Featured Research

from universities, journals, and other organizations

How Plants Control The Size of Leaves and Flowers

Date:
December 18, 2007
Source:
Norwich BioScience Institutes
Summary:
Scientists have discovered how plants tightly control the size of their leaves and flowers, creating the remarkable uniformity within a given plant species that makes nature so beautiful to look at.

Rose of Sharon flower. Scientists have discovered that cells at the margins of leaves and petals play a particularly important role in setting their size.
Credit: Michele Hogan

The beauty of nature is partly due to the uniformity of leaf and flower size in individual plants, and scientists have discovered how plants arrive at these aesthetic proportions.

Researchers at the John Innes Centre in Norwich have discovered that cells at the margins of leaves and petals play a particularly important role in setting their size.

"The remarkable uniformity of leaves and flowers helps us to tell different species apart, such as daisies and marguerites, which look very similar otherwise. We are now uncovering how the genetic blueprint of a species tightly controls the size of leaves and flowers", says Dr. Michael Lenhard, who led the research.

The cells at the margins seem to secrete a mobile growth signal that keeps the cells throughout the leaf dividing. The more of this signal is produced, the larger the leaves and flowers get.

Surprisingly, this signal seems to be distinct from the classical and well-studied plant hormones that are known to influence growth and development.

"As the signal only seems to come in from the margins, we suggest it gets diluted as the leaf or petal grows. Once the concentration falls below a certain threshold, the cells in the leaf or petal stop dividing. This would be a simple way of measuring the size of a growing organ", says Dr. Lenhard. "It's a bit like adding more and more tonic to a gin and tonic until you can no longer taste the gin."

Strikingly, animals seem to use the same principle of dilution for measuring size, for example of the wings in a fly, although the molecules used are very different.

Efforts are under way to use this discovery to increase leaf growth in biofuel crops for the generation of sustainable energy and to boost the yield of fruits and seeds.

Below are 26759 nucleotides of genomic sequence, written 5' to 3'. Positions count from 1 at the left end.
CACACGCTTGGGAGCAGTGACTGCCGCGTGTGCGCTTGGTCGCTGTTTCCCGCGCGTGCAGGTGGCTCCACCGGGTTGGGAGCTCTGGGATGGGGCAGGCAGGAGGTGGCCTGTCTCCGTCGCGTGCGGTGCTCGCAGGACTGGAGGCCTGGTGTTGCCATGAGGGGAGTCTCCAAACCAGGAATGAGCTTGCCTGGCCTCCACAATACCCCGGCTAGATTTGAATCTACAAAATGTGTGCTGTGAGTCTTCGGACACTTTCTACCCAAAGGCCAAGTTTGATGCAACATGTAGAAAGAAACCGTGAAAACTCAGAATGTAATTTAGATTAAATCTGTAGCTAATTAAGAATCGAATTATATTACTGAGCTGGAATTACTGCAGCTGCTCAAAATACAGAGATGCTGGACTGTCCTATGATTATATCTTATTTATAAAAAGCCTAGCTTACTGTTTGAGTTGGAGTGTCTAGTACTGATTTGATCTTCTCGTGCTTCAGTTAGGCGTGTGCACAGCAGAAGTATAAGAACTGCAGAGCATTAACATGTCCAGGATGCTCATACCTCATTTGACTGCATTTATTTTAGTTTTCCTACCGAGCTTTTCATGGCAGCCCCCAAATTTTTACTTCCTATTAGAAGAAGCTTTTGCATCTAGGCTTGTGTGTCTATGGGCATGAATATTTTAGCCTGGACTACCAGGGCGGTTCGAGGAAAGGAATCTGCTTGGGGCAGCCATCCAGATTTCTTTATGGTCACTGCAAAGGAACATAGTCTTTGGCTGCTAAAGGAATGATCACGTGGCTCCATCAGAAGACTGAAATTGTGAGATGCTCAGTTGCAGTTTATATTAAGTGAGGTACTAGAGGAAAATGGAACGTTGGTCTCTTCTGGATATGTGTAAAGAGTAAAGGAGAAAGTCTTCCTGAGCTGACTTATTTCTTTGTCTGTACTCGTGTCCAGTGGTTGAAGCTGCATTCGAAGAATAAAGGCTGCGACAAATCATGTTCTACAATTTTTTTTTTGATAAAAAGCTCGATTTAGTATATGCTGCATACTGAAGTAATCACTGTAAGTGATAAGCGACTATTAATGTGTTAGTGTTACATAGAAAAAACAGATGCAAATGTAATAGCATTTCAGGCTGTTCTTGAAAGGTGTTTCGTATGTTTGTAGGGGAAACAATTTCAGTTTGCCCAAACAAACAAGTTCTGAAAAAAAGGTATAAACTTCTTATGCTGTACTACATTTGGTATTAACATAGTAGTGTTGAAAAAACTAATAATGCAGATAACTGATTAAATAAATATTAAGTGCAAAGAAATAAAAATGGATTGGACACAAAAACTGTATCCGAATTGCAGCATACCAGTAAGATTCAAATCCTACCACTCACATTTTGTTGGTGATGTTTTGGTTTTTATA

This research was performed in collaboration with Dr Christian Fleck and his group at the Physics Department, University of Freiburg, Germany, and was funded by the Deutsche Forschungsgemeinschaft and the BBSRC. It will be published in Developmental Cell on 3 December, 12:00 PM Noon Eastern Time US.


Story Source:

The above story is based on materials provided by Norwich BioScience Institutes. Note: Materials may be edited for content and length.


Cite This Page:

Norwich BioScience Institutes. "How Plants Control The Size of Leaves and Flowers." ScienceDaily. ScienceDaily, 18 December 2007. <www.sciencedaily.com/releases/2007/12/071212201420.htm>.
Norwich BioScience Institutes. (2007, December 18). How Plants Control The Size of Leaves and Flowers. ScienceDaily. Retrieved April 20, 2014 from www.sciencedaily.com/releases/2007/12/071212201420.htm
Norwich BioScience Institutes. "How Plants Control The Size of Leaves and Flowers." ScienceDaily. www.sciencedaily.com/releases/2007/12/071212201420.htm (accessed April 20, 2014).

Share This



More Plants & Animals News

Sunday, April 20, 2014

Featured Research

from universities, journals, and other organizations


Featured Videos

from AP, Reuters, AFP, and other news services

Mich. Boy Unearths 10,000-Year-Old Mastodon Tooth

Mich. Boy Unearths 10,000-Year-Old Mastodon Tooth

Newsy (Apr. 20, 2014) A 9-year-old Michigan boy was exploring a creek when he came across a 10,000-year-old tooth from a prehistoric mastodon. Video provided by Newsy
Powered by NewsLook.com
Vermont Goat Meat Gives Refugees Taste of Home

Vermont Goat Meat Gives Refugees Taste of Home

AP (Apr. 18, 2014) Dairy farmers and ethnic groups in Vermont are both benefiting from a unique collaborative effort that's feeding a growing need for fresh and affordable goat meat. (April 18) Video provided by AP
Powered by NewsLook.com
Man Claims He Found Loch Ness Monster With... Apple Maps?

Man Claims He Found Loch Ness Monster With... Apple Maps?

Newsy (Apr. 18, 2014) Andy Dixon showed the Daily Mail a screenshot of what he believes to be the mythical beast swimming just below the lake's surface. Video provided by Newsy
Powered by NewsLook.com
First Ever 'Female Penis' Discovered In Animal Kingdom

First Ever 'Female Penis' Discovered In Animal Kingdom

Newsy (Apr. 18, 2014) Not only are these newly discovered bugs' sex organs reversed, but they also mate for up to 70 hours. Video provided by Newsy
Powered by NewsLook.com

Search ScienceDaily

Number of stories in archives: 140,361

Find with keyword(s):
Enter a keyword or phrase to search ScienceDaily for related topics and research stories.

Save/Print:
Share:

Breaking News:
from the past week

In Other News

... from NewsDaily.com

Science News

Health News

Environment News

Technology News



Save/Print:
Share:

Free Subscriptions


Get the latest science news with ScienceDaily's free email newsletters, updated daily and weekly. Or view hourly updated newsfeeds in your RSS reader:

Get Social & Mobile


Keep up to date with the latest news from ScienceDaily via social networks and mobile apps:

Have Feedback?


Tell us what you think of ScienceDaily -- we welcome both positive and negative comments. Have any problems using the site? Questions?
Mobile: iPhone Android Web
Follow: Facebook Twitter Google+
Subscribe: RSS Feeds Email Newsletters
Latest Headlines Health & Medicine Mind & Brain Space & Time Matter & Energy Computers & Math Plants & Animals Earth & Climate Fossils & Ruins